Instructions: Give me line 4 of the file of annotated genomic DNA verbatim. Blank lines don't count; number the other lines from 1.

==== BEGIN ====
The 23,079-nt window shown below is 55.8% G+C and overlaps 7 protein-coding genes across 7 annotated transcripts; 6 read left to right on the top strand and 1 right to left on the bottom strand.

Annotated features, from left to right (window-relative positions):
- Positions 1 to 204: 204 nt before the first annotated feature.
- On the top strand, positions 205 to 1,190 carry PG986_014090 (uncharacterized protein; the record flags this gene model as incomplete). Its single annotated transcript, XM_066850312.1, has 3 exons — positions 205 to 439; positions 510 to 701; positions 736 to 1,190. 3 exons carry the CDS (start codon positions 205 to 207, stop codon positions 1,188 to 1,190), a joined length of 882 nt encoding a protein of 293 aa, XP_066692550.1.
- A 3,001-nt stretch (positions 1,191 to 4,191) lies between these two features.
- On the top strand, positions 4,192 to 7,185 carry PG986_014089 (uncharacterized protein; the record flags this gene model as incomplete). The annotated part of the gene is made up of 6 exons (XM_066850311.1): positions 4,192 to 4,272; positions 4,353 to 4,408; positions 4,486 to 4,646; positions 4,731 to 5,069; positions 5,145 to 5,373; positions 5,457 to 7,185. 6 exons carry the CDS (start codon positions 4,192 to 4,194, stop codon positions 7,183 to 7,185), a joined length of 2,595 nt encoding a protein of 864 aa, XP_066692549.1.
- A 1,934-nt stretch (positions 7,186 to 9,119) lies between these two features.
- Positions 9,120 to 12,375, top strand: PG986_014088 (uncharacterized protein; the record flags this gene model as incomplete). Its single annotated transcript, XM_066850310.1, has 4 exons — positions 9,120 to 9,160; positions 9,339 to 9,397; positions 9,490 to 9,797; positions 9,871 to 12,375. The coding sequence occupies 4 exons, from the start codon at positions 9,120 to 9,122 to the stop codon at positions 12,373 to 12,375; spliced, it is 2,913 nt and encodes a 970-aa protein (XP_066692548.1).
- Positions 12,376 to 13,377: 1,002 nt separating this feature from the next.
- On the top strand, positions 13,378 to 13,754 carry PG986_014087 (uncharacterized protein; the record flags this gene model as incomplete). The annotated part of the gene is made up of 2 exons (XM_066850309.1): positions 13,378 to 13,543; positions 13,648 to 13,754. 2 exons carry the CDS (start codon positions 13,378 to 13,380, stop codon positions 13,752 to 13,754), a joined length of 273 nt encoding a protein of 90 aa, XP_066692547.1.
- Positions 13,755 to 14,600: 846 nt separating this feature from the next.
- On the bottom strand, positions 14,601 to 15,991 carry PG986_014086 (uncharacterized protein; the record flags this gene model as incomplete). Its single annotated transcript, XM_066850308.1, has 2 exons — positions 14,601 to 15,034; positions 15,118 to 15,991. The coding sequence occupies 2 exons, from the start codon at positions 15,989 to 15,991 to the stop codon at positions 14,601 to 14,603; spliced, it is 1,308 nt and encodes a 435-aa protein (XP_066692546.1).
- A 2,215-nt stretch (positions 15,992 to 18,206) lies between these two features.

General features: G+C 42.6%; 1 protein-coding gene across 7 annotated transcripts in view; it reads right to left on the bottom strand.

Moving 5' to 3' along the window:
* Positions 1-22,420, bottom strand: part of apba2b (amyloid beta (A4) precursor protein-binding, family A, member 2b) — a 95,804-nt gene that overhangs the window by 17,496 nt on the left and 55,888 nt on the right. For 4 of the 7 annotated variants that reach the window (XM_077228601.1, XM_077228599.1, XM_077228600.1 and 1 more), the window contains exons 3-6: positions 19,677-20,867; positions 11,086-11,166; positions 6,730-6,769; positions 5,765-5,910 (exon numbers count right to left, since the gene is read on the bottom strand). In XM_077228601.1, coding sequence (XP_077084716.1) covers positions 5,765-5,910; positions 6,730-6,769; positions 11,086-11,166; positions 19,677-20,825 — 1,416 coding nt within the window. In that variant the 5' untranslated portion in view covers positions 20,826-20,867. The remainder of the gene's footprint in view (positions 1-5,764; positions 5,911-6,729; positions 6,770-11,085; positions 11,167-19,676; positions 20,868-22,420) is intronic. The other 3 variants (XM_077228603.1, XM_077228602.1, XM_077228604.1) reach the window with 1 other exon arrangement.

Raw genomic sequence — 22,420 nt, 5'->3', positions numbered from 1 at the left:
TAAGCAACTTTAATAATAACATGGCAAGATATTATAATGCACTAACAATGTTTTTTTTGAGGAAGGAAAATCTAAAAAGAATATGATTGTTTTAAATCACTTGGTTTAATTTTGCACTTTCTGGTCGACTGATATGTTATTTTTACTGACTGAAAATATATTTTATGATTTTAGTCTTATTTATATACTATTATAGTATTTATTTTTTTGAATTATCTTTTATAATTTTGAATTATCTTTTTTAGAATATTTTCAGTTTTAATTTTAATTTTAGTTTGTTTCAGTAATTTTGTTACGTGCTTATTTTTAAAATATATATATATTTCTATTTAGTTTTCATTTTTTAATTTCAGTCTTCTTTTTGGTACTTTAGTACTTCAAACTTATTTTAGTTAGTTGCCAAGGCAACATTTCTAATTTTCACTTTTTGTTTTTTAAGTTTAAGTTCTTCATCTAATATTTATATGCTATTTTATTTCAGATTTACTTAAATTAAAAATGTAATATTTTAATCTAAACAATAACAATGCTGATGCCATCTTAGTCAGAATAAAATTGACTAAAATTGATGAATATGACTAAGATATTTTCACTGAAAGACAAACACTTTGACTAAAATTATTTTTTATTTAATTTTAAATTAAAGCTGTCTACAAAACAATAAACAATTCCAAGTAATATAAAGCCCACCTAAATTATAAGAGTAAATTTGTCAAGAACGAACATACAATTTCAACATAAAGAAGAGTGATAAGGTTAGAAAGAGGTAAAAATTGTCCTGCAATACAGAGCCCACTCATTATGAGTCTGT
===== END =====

- On the top strand, positions 205 to 1,190 carry PG986_014090 (uncharacterized protein; the record flags this gene model as incomplete). Its single annotated transcript, XM_066850312.1, has 3 exons — positions 205 to 439; positions 510 to 701; positions 736 to 1,190. 3 exons carry the CDS (start codon positions 205 to 207, stop codon positions 1,188 to 1,190), a joined length of 882 nt encoding a protein of 293 aa, XP_066692550.1.